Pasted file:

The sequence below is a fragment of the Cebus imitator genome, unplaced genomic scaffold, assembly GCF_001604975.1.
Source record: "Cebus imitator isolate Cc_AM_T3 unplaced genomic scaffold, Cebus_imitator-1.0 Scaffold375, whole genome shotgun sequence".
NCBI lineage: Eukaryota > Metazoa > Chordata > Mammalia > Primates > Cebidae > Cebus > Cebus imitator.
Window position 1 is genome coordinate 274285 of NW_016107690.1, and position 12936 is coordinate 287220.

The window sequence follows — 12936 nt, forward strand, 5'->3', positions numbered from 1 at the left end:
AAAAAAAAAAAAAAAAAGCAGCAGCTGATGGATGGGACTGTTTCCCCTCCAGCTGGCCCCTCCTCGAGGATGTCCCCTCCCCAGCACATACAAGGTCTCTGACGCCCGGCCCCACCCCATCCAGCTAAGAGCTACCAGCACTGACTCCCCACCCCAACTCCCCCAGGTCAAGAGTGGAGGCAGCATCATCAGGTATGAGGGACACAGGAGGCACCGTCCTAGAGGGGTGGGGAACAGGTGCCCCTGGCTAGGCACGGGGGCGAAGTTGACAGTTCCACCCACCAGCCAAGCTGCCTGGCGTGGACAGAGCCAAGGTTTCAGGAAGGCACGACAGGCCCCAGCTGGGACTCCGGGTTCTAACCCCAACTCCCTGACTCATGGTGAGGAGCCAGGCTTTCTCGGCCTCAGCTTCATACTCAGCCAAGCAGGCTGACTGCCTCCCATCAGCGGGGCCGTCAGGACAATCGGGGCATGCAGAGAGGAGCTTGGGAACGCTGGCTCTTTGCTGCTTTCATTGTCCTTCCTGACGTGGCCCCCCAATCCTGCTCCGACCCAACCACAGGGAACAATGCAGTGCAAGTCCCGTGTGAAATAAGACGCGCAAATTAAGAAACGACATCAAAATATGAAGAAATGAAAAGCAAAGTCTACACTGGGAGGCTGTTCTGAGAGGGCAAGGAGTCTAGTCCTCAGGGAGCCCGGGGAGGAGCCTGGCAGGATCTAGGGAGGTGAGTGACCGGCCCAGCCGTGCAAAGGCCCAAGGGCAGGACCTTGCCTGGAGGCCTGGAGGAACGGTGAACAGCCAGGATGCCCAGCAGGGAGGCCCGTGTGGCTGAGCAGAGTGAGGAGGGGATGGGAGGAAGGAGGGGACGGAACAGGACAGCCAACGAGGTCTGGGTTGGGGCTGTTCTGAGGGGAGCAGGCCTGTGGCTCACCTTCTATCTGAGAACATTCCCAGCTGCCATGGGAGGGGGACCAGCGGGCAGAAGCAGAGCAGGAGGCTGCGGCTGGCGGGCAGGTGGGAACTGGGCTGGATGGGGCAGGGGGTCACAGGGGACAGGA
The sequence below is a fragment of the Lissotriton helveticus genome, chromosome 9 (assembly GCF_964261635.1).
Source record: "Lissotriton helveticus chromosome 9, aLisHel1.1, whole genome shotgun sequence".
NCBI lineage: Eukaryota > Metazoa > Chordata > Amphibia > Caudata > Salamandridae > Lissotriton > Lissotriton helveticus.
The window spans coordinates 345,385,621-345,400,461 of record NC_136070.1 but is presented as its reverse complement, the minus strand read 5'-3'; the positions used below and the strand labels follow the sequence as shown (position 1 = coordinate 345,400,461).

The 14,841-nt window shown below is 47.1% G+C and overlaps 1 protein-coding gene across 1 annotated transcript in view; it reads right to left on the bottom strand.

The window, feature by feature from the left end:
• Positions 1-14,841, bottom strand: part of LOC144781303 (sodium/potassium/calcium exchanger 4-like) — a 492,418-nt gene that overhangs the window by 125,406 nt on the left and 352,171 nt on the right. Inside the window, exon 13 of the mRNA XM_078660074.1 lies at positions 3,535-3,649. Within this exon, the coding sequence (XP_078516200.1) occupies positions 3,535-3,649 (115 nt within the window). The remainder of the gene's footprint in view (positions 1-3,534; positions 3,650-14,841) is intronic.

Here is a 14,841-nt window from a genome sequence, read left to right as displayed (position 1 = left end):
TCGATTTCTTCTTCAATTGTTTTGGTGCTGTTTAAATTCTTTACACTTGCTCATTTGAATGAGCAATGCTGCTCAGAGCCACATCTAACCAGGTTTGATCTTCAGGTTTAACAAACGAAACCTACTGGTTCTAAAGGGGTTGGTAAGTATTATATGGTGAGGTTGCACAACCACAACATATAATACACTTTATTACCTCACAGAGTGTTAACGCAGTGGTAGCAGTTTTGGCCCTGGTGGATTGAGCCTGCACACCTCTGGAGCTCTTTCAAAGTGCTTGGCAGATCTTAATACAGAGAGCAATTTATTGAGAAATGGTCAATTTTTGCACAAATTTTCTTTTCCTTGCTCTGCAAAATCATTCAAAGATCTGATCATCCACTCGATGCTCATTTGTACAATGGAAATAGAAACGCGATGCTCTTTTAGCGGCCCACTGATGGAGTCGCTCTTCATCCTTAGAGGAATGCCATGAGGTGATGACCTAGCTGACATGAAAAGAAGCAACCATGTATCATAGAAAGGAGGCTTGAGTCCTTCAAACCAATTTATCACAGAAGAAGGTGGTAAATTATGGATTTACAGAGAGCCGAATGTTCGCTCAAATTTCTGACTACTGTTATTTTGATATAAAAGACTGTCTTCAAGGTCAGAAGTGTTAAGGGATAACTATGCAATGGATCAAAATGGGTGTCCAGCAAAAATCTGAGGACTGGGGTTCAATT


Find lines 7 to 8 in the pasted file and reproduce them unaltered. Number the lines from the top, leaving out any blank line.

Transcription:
The sequence below is a fragment of the Lissotriton helveticus genome, chromosome 9 (assembly GCF_964261635.1).
Source record: "Lissotriton helveticus chromosome 9, aLisHel1.1, whole genome shotgun sequence".